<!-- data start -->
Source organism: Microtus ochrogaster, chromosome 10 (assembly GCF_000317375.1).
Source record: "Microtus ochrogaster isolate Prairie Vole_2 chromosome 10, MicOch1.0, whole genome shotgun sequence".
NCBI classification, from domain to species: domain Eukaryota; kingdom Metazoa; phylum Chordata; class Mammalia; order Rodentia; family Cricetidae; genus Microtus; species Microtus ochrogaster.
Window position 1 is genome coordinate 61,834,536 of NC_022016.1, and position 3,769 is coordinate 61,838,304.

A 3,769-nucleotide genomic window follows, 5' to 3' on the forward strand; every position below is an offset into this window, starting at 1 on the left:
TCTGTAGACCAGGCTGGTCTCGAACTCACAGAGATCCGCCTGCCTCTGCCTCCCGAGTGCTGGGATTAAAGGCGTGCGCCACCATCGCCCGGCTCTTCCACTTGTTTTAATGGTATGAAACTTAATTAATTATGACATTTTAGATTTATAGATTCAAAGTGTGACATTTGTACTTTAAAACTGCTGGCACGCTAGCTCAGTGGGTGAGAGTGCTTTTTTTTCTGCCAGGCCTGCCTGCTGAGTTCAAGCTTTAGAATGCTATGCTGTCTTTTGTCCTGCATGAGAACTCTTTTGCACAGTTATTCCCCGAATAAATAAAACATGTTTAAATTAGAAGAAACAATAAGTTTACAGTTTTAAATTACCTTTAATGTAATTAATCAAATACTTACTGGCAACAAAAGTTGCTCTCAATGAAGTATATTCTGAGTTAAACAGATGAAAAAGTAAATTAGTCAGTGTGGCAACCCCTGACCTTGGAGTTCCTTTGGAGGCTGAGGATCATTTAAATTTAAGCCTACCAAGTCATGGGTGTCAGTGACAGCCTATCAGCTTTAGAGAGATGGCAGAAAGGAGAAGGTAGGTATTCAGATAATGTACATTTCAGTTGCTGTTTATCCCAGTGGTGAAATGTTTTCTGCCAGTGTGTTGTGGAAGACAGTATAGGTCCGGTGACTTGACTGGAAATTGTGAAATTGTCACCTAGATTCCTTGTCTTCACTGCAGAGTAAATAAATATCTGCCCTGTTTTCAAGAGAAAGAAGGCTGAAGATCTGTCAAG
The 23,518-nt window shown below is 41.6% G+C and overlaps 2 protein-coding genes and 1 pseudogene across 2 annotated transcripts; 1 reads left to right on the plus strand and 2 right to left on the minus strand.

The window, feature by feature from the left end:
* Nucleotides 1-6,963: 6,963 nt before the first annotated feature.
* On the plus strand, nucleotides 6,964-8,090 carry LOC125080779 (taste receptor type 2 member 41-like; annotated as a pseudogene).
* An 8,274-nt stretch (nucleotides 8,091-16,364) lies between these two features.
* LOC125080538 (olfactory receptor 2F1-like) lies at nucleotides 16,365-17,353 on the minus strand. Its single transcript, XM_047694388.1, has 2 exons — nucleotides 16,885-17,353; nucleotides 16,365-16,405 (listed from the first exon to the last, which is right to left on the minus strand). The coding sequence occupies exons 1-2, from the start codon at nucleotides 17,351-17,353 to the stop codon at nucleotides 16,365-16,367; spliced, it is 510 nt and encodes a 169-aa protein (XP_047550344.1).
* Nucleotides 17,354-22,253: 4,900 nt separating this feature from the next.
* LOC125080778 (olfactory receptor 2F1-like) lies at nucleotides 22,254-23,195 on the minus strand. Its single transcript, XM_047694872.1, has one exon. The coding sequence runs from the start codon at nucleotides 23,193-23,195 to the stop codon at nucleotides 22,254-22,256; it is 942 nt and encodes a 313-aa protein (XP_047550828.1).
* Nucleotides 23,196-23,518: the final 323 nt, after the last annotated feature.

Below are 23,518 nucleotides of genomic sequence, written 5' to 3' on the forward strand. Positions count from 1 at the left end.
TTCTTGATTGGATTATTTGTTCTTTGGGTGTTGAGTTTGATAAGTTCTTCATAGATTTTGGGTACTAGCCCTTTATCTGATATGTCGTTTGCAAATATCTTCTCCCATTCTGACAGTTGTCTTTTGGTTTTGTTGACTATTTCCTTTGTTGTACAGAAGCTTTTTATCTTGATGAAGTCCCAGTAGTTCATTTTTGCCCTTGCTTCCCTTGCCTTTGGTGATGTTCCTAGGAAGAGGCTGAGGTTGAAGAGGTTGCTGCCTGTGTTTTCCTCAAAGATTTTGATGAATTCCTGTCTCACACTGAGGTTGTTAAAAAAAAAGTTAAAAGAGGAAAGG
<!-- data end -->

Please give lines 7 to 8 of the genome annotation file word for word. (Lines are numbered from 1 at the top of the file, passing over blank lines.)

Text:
The 23,518-nt window shown below is 41.6% G+C and overlaps 2 protein-coding genes and 1 pseudogene across 2 annotated transcripts; 1 reads left to right on the plus strand and 2 right to left on the minus strand.

The window, feature by feature from the left end: